Cutting costs not jobs: finance officials provide details on $283 million in cuts

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Cutting costs not jobs: finance officials provide details on $283 million in cuts

Top officials are backing the finance minister's claim that government is able to cut hundreds of millions of dollars in spending this year without the need for large-scale layoffs.

On Thursday, just hours before government shut down for the Easter weekend, the deputy minister of finance, and two other top officials, met with reporters, laying out 65 pages of cuts, explaining how $65 million will be trimmed through zero-based budgeting.

That's a process where departments have to justify spending before money is approved.

The list includes small cuts from every department, such as a $13,000 reduction to the supply budget in the endangered species and biodiversity department, and $5,000 less to the Supreme Court for property, furnishings and equipment.

Cathy Bennett's own office gets $55,500 less, the women's policy office $127,4000, mostly in salaries.

Officials provided the information on background, meaning they can't be quoted, a standard practice when bureaucrats lay out information and take questions from reporters.

In total, government is saving $283 million.

In addition to cuts through zero-based budgeting, there are accounting changes and continued savings from cuts made last year, as well as from 2016 cuts to managers and cuts to government agencies like Memorial University and the College of the North Atlantic.

The opposition has been raising concerns that in order to find these savings departments will have to lay off a lot of people.

But officials told reporters that the majority of people impacted by cuts have already been told.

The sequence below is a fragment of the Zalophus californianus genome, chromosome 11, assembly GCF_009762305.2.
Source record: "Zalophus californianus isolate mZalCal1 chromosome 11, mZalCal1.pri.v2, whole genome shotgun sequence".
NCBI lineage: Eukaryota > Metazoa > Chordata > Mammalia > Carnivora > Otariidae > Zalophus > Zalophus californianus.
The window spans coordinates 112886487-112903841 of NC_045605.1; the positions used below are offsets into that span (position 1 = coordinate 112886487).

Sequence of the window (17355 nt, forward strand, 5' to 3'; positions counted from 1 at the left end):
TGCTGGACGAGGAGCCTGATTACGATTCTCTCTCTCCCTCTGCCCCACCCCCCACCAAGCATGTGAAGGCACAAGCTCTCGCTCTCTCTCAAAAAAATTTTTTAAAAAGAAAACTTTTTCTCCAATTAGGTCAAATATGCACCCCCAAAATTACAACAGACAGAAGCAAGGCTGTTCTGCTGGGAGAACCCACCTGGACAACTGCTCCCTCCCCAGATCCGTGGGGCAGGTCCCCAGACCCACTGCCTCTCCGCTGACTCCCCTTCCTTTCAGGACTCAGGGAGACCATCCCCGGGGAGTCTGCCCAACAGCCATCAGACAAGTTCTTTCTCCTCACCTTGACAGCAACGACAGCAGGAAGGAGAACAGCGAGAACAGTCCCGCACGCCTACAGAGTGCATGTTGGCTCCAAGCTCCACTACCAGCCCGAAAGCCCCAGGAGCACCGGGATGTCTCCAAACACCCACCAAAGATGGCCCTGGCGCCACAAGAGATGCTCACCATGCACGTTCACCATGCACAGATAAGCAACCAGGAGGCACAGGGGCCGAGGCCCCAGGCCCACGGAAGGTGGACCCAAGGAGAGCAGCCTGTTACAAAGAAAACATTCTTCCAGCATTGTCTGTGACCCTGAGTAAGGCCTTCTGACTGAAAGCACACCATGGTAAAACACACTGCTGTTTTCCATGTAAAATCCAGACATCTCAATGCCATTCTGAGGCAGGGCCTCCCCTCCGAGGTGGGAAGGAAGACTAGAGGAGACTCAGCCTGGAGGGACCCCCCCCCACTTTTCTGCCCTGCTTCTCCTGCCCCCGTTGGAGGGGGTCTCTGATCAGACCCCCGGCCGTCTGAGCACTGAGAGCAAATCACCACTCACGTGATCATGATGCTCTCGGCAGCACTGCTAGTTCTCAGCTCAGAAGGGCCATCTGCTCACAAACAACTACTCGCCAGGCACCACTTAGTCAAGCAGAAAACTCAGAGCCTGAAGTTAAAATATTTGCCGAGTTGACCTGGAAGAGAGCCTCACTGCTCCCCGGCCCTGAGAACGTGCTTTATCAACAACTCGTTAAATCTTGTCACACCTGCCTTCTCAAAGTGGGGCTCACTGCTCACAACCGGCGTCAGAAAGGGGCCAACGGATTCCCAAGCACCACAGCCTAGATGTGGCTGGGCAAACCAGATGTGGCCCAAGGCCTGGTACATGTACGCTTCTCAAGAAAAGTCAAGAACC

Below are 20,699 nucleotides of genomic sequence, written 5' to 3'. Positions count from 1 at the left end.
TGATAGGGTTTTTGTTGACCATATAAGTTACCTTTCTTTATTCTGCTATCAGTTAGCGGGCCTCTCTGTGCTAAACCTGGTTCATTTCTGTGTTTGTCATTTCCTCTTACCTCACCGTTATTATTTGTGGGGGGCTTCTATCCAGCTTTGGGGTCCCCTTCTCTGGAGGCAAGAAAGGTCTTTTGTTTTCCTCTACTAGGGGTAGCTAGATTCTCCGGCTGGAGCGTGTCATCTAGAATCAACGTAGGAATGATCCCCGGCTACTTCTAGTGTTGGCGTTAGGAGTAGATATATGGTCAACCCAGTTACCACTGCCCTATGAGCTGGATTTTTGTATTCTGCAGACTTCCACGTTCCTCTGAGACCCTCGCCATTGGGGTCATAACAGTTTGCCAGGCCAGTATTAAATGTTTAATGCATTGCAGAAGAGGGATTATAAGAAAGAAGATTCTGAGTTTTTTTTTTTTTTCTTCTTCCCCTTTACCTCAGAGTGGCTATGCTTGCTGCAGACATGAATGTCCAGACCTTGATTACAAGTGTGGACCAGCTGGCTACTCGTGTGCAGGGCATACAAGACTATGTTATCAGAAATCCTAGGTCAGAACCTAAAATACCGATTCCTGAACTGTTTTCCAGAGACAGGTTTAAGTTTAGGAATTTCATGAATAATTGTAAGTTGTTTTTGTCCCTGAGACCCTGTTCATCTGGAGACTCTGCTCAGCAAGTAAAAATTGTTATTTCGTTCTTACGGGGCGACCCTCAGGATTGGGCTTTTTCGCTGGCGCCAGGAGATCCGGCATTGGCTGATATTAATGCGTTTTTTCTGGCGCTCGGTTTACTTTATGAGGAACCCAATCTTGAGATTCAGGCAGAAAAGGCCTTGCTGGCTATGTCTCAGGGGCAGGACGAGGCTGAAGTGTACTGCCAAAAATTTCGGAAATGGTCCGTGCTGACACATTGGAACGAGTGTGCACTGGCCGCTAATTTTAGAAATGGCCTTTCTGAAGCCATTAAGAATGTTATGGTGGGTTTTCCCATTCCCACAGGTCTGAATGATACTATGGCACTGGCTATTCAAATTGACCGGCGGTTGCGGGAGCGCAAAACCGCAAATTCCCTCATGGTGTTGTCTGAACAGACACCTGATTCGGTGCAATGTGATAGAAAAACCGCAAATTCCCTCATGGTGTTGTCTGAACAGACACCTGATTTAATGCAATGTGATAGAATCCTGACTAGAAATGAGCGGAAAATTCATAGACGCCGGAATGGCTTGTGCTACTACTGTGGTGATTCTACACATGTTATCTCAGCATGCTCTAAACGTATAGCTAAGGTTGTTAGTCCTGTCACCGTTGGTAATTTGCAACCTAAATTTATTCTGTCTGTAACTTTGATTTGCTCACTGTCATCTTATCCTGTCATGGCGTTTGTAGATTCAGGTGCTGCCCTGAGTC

Other salary savings may come from hiring fewer seasonal workers, or from eliminating positions that have sat vacant.

Every dollar scrutinized

This year, for the first time officials can remember, departments weren't guaranteed any money at the start of budgeting and had to justify every single expense, rebuilding what their department needed from the ground up.

That lead to savings in areas such as transportation, communication, supplies, furnishings and equipment.

Officials told reporters government can't give the number of jobs affected, but departments may lay off a small number of people as it finds more efficient ways to deliver the same services.

In past budgets government usually detailed the total number of job cuts. For example last year the finance minister in her budget speech said "we are eliminating approximately 200 positions, of that 125 people will be impacted directly."

Government officials said this year it's hard to pinpoint a number because the savings are coming from across all departments, and not the result of the elimination of any services or departments.

Health boards still figuring out cuts

The one wild card may be how health authorities find savings.

Those authorities have announced cuts to management as part of the government push for a "flatter, leaner" management structure.

But as part of the 2017 budget, they'll have to find $20 million in savings — less than one per cent of their budget, according to finance officials.

There are supposed to be no impacts on patient care, and boards will be expected to find the savings through efficiencies, but it may mean reductions in staff.

Fewer government workers

Numbers provided by the Department of Finance show as of the end of March, there were 7,740 people working in core government.

That's 192 fewer people employed than the same time last year, and down from a peak of 9,121 people in 2012. The number fluctuates throughout the year because of seasonal work.

There are now about the same number of people working for core government as there were in 2009.

Finance said it hasn't compiled numbers for all of government (which would includr health boards, school boards, and Crown corporations such as Nalcor.)